Assumptions: He, Keith, is from Tulsa, Oklahoma, where his girlfriend broke up with him six months ago after finding porn in his browser history. (It was “not normal stuff, but like real sick stuff, totally degrading. Who even thinks about whether girls have pigtails or not?”) Soon afterward, she moved to New York to take a nannying job. One night, in grief and bewilderment, he Googled “how to understand women better” and he came upon Middlemarch, which he has been reading now for five months. He plans to to show up at the door of his girlfriend’s apartment, lay the battered thing down before her and tell her just how much he’s changed, then burst into tears. He has a week’s worth of clothes in his backpack, just in case this works.

Thursday, 6:30PM, Manhattan-bound C-train, High St.:

Facts: Teenage girl hugging the pole, reading I Never Promised You a Rose-Garden. She is wearing shorts and a black sweater, and is carrying a gray backpack. A carton of Zico coconut water is tucked under her arm.

Assumptions: Astra still needs to finish her summer reading (her English teacher at Friends Seminary has given everyone an extra week) but she’s been straight-up skimming for the past hundred pages. All she’s understood is that there’s something about a urethra and a hospital, but it’s fine; they only have to write two hundred and fifty words. She is an only child living in Brooklyn Heights. She is so jealous of her best friend’s Parisian summer romance that she hasn’t slept in a week, and she might actually give the Dorito-breathed guy in Honors Chem a chance. She’s on her way to buy a graphing calculator for Pre-Calc. Her father, who works at McKinsey, told her to go to J&R, forgetting that they’re closed. He and Astra are going to have a hell of a fight when she gets home.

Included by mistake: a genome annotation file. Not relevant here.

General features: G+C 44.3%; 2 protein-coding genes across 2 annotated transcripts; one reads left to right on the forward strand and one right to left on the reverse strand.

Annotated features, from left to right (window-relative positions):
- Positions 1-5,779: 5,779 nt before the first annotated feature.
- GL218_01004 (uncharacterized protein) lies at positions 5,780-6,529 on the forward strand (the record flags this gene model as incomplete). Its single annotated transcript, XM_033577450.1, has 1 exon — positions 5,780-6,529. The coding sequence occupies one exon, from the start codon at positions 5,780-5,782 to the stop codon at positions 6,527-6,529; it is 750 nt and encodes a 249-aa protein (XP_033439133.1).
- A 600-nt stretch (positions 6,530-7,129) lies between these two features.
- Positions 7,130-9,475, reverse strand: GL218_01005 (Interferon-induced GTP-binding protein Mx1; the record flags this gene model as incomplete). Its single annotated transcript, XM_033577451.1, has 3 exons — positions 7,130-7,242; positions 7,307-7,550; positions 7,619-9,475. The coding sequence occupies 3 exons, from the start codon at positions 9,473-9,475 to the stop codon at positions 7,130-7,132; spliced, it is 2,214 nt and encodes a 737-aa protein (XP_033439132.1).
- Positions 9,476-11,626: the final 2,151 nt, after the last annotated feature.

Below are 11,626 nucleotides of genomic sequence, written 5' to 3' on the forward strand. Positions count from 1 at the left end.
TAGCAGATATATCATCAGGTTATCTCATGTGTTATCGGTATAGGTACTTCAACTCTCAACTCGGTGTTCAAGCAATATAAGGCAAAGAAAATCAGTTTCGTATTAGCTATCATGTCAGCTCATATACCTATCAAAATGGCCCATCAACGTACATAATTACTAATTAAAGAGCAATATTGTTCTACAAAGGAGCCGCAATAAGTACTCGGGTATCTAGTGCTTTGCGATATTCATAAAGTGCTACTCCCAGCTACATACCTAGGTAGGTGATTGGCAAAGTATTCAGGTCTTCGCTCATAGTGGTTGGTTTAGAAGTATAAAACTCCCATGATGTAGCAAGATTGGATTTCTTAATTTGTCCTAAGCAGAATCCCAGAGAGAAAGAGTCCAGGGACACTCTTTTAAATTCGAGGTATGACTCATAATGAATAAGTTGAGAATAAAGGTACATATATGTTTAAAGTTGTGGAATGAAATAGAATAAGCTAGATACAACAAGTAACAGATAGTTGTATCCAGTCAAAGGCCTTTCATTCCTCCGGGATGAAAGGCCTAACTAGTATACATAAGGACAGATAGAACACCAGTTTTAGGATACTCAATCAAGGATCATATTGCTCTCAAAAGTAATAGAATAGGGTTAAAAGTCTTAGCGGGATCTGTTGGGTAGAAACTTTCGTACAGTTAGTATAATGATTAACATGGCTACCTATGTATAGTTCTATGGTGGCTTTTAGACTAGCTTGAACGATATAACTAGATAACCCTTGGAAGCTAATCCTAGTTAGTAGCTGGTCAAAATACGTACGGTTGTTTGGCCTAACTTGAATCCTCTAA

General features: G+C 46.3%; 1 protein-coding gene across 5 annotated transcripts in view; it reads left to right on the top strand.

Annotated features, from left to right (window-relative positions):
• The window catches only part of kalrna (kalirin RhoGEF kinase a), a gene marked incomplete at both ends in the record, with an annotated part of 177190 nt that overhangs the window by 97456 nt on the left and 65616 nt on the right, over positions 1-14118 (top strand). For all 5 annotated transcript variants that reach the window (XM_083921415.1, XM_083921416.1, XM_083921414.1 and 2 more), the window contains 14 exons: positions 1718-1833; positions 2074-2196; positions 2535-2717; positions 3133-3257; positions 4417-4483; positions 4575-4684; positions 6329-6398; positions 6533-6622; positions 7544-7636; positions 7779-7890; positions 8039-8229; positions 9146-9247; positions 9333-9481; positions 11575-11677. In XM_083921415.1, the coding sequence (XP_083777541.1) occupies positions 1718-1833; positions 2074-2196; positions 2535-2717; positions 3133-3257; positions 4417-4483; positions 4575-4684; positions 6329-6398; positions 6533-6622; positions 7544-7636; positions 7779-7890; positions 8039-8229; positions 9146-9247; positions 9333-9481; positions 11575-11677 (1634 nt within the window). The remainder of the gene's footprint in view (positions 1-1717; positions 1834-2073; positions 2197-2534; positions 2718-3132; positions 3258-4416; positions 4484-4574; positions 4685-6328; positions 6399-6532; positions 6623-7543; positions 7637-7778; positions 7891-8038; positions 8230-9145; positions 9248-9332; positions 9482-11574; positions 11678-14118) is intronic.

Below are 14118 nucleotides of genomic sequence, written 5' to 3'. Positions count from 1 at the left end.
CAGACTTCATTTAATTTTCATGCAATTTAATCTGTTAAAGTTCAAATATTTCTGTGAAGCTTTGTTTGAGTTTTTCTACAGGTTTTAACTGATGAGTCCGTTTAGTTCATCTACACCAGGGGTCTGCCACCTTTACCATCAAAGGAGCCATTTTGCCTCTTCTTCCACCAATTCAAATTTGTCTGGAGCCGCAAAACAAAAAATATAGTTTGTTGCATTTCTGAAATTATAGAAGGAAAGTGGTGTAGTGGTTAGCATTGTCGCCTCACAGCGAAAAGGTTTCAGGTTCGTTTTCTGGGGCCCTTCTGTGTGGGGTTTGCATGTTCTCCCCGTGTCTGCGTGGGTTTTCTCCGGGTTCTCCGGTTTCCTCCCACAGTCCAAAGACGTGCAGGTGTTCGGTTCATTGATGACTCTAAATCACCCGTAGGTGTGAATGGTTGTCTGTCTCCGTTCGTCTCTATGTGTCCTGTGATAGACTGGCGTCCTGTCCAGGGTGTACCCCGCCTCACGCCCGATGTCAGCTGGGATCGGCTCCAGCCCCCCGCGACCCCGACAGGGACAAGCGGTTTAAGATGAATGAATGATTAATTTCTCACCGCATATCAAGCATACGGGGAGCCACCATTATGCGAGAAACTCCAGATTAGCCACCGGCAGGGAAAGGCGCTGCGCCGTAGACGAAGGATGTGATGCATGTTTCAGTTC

Friday, 5:15PM, Manhattan-bound C train, Canal St.:

Facts: Fifty-something woman reading a Brooklyn library copy of Eric Jerome Dickey’s A Wanted Woman. She is professionally dressed: black and white tank top, black patent leather shoes, black rectangular glasses.

Assumptions: In 1997, Regina discovered, via mysterious hangups and unexplained receipts, that her then-husband was cheating on her with one of her best friends. She crawled into bed for six months and barely left; she lost twenty-five pounds and wasn’t even happy about it. At her lowest point — one afternoon she watched, without speaking or smiling, a four-hour Wheel of Fortune marathon — her actual best friend had come over with a copy of Eric Jerome Dickey’s Sister, Sister. Reading the book — she can still feel the pillows behind her, see her feet poking up under the blanket — was the first time in months that she went a moment without thinking about how miserable she felt. Since then, she has read every one of Dickey’s books within a week of its release, sometimes waking up before her alarm to finish the chapter she fell asleep reading the night before. She has never told her new husband why.

Ben Dolnick’s latest book, At the Bottom of Everything, is now in paperback. He hopes to see you reading it on the subway.

Photo by Lou Bueno